Both the English settlements of Virginia and Massachusetts were borne of the English people thinking that England was already becoming overcrowded, and that migrating to America would ease the problems of population boom (Villamagna, et. al., 2004). Both colonies were a result of the English quest for better lives and greener pastures away from a country that was starting to become unbearable for them.
Many English Puritans who were following the Protestant teachings of John Calvin were also getting weary with the Church of England that was perceived to be turning to Catholicism. Thus, another reason for the English transfer to America was for religious freedom. In both Virginia and Massachusetts, Native Americans helped in the development of the colonies even when there were occasions of strife between natives and settlers. Right from the start, it was quite evident that the English came to America to make themselves rich.
The English first settled formally in what was to be known as the Jamestown colony. This was founded in 1607 by Captain John Smith. Economic gain was logically the main motivation for this settlement in Virginia. Unfortunately, the swampy place was devastated by persistent food shortage and widespread disease. The cultivation of tobacco began in Jamestown and for which droves of farm laborers were needed during harvest times. To meet the huge demand for farm labor, the first African slaves were brought to Virginia in 1619. Virginia, thus, became a colony of plantations and an economy based on a cash crop. These, indeed, made the English rich. By 1650, England was already a solid presence in America.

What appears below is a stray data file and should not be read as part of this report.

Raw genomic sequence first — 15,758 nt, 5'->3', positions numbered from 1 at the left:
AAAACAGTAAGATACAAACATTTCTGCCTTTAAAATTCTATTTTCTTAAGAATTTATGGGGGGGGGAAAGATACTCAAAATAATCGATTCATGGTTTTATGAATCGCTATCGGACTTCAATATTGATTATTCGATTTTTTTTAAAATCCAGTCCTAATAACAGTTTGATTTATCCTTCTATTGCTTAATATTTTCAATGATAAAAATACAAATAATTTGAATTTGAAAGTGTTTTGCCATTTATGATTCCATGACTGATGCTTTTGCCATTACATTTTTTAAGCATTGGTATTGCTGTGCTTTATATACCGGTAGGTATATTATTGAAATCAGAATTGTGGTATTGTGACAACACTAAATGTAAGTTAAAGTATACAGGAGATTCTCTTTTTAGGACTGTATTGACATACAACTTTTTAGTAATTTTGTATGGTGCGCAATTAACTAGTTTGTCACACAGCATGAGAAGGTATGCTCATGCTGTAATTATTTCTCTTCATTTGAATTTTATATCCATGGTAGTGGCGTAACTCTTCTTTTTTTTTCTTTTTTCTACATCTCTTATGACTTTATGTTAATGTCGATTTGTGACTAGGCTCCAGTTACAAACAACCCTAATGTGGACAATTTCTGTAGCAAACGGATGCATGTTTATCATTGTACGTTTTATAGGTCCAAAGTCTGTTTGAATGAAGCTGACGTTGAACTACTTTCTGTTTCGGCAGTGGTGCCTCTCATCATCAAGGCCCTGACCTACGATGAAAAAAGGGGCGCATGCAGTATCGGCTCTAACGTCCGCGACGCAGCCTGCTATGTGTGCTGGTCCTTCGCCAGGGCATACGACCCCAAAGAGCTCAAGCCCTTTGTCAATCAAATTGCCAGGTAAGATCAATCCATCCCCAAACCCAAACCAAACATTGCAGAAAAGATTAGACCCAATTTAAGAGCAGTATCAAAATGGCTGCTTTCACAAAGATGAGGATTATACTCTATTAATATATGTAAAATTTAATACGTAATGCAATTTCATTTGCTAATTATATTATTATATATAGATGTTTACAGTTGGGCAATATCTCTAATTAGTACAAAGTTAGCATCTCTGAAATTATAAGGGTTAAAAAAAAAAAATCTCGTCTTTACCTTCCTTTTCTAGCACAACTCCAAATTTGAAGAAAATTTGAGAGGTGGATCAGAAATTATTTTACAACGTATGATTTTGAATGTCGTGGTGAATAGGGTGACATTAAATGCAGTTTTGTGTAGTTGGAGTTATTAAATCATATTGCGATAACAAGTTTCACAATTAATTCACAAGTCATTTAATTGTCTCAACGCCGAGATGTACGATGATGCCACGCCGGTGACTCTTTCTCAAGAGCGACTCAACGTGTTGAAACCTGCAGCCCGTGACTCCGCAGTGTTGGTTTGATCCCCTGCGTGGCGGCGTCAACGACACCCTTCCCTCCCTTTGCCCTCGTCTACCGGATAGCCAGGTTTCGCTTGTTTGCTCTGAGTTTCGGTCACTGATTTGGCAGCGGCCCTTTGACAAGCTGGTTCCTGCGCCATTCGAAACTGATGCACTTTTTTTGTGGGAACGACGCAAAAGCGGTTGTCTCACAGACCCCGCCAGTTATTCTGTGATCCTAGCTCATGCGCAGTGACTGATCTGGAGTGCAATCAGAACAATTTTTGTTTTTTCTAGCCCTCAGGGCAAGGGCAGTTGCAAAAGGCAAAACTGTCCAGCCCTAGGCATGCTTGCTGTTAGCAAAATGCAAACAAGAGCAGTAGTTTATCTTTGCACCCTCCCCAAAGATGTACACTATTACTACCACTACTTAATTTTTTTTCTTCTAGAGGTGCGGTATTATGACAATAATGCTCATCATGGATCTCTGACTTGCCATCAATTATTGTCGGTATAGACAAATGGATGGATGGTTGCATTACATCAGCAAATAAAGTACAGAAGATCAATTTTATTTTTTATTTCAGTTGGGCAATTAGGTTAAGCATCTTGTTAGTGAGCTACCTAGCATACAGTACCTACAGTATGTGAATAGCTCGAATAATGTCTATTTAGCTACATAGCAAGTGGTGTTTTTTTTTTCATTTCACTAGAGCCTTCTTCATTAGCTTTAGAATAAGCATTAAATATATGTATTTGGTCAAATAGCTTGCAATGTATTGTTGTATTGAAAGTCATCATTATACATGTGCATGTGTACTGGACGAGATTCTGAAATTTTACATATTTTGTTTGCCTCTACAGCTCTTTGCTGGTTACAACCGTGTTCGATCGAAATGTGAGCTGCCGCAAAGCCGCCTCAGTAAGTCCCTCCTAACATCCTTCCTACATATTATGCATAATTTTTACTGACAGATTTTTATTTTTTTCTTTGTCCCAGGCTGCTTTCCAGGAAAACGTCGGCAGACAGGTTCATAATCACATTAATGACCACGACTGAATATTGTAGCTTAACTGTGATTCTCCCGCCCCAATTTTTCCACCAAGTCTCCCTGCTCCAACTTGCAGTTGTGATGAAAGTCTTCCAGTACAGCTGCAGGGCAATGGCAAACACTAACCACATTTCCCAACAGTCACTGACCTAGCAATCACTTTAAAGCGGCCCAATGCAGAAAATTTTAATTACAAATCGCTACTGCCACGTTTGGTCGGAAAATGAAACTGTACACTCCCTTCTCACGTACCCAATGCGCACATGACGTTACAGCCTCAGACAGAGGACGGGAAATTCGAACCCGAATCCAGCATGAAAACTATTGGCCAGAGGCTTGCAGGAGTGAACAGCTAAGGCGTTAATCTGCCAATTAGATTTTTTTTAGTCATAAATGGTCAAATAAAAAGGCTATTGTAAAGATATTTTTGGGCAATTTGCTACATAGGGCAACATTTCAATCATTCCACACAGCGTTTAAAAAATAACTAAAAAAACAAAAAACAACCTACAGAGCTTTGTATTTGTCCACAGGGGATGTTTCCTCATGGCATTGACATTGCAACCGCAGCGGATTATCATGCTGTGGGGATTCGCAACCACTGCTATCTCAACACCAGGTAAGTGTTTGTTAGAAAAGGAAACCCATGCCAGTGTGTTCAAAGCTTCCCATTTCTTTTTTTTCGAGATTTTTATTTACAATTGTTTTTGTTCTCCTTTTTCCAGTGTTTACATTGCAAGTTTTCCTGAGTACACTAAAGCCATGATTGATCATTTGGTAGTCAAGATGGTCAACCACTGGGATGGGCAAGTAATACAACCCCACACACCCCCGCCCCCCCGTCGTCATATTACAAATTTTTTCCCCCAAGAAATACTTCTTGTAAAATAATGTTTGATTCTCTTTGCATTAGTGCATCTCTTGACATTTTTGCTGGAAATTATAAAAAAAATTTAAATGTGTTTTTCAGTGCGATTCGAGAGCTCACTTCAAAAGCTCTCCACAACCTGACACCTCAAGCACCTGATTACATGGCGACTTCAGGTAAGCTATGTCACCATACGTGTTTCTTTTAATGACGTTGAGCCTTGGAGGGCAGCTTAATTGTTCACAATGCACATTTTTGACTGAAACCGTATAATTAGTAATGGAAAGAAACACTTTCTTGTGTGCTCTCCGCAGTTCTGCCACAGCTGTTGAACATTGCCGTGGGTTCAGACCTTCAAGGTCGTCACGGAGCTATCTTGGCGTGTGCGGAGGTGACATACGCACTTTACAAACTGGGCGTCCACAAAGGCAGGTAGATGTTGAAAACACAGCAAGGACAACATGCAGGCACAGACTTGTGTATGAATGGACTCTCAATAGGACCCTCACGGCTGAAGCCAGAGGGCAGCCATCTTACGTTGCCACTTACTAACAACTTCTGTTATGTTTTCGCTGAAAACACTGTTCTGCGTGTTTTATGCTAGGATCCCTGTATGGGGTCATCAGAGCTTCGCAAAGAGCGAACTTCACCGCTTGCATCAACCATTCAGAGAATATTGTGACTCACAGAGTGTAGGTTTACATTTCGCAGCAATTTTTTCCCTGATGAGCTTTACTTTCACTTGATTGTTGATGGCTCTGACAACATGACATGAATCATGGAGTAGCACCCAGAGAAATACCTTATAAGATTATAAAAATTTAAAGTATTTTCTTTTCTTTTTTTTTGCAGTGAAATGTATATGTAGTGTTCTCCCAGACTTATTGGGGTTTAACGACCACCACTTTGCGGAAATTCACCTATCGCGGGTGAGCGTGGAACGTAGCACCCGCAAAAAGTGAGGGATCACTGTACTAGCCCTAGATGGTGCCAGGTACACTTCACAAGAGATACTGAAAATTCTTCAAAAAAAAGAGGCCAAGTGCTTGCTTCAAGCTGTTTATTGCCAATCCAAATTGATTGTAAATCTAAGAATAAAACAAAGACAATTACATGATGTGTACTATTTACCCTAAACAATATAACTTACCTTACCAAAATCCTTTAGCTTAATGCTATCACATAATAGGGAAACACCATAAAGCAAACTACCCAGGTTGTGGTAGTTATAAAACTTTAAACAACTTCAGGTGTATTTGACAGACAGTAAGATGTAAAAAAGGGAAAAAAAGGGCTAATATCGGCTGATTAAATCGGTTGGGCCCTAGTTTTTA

The Pilgrims arrived in Plymouth, Massachusetts in 1620. Religious purpose or mission was the primary driving force in the colonization of New England. For the Pilgrims, it was meant to be a place where the belief in the will of God can be exercised freely. Survival in this colony was more precarious. The winters were harsher. The planting seasons were shorter. The soil was rocky, making farming more difficult. Grain such as corn that proved easier to store staved off the hunger of the colonists (Colonial America, n.d.). Also, the relationship between the natives and the settlers were oftentimes strained, unlike that in Virginia’s colony where strong bonds were formed between the two camps (Gee, n.d.).
The concept of socioeconomic structure emanated from the introduction of colonialism in America. The colonies of Virginia and Massachusetts became both a microcosm and prototype of social structures that were produced by the phenomenon of colonialism. The social structure in Virginia where the African slaves settled turned into a hierarchical society where the few plantation owners occupied the tip of the economic pyramid and the lowly slaves occupied the wide base of the economic pyramid. The colony in New England that was less hierarchical, on the other hand, gave rise to the phenomenon of the working middle class.